Originally published at: Council Election: Interview with Aleksandra Fedorova (bookwar) – Fedora Community Blog
This is a part of the Council Elections Interviews series. Voting is open to all Fedora contributors. The voting period starts on Friday, 21 May and closes promptly at 23:59:59 UTC on Thursday, 3 June 2021.
Interview with Aleksandra Fedorova
- Fedora Account: bookwar
- IRC: bookwar (found in #fedora-ci)
- Fedora User Wiki Page
Why are you running for the Fedora Council?
As an active member of local communities I would like to bring the non-US perspective to Fedora Council and bring the feedback I collect outside of usual Fedora communication channels.
What do you see as Fedora’s place in the universe?
I’d like Fedora to be the place for the curious, where people can learn and create new ideas, technologies and tools.
While I would like to extend the user base of Fedora, I believe that we should not be afraid of experimenting and trying something new or unusual and getting users outside of their comfort zone. Rather, we should develop ways to make experiments and changes in Fedora easier, without sacrificing the quality of the system.
How can we best measure Fedora’s success?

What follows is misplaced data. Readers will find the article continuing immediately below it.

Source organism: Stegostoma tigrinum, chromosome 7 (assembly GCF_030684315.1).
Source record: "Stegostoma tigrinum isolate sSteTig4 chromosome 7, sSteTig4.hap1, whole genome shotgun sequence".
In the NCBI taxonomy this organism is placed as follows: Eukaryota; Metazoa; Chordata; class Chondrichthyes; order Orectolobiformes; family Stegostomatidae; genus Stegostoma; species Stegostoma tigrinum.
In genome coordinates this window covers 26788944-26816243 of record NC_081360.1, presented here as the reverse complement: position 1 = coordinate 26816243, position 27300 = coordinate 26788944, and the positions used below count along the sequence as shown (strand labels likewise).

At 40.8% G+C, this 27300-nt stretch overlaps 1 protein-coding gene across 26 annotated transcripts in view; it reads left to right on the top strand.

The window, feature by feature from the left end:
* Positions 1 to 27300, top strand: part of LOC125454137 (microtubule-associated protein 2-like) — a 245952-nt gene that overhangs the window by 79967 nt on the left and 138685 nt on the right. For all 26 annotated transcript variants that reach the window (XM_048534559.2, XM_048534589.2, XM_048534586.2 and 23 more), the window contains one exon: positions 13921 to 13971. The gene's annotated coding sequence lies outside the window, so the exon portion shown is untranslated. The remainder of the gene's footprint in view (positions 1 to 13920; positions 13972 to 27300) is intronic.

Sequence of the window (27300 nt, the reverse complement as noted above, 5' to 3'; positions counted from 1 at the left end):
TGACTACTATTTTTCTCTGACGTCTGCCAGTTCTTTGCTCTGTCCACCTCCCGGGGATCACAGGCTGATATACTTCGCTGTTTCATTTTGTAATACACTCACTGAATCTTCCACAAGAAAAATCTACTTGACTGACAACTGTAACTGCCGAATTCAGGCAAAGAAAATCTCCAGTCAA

I think that there is no one clear metric which can define the success, but I would love to see more contributions and more features coming.
I also think that we should be building more connections to upstream projects or vendors, and find more use-cases for Fedora beyond the classical desktop Linux distribution.
We just completed our thirty-fourth Fedora Linux. That’s amazing! The tech world isn’t the same as it was in 2003, though. What do we need to do differently in the next 12-18 months so that we’re set up for another successful decade?
I’d like to see processes in the Fedora Project to be treated the same way as we treat features of the Fedora Linux distribution: we value the consistency and compatibility but we are not afraid of making incompatible changes when it is reasonably planned and justified. And we support each other in making such changes, developing tooling and compatibility layers to help with the transition.
I would like to see this approach extended beyond the content of the distribution. And I’d like Fedora contributors to feel that they can change how things are done in Fedora, given that they can provide enough reasons for it.
How should the Fedora Council balance our focus on the mission while also addressing the broader social concerns that affect the inclusiveness of our community?
I believe that Fedora Project (or any other project) is people more than it is code. So we can not really separate dealing with the code from dealing with people who write, test, describe or use it.
But I think we should acknowledge that addressing social issues is like dealing with any other bug: it comes with the cost. And as there are a lot of struggles we experiencing, political, social, cultural.., even geographical, we need to approach them carefully so that we don’t reach the point of the collective burnout by trying to solve everything at the same time.
Thus I think we need to focus on some practical and constructive ways where we as Fedora community can make real impact and improve in small steps.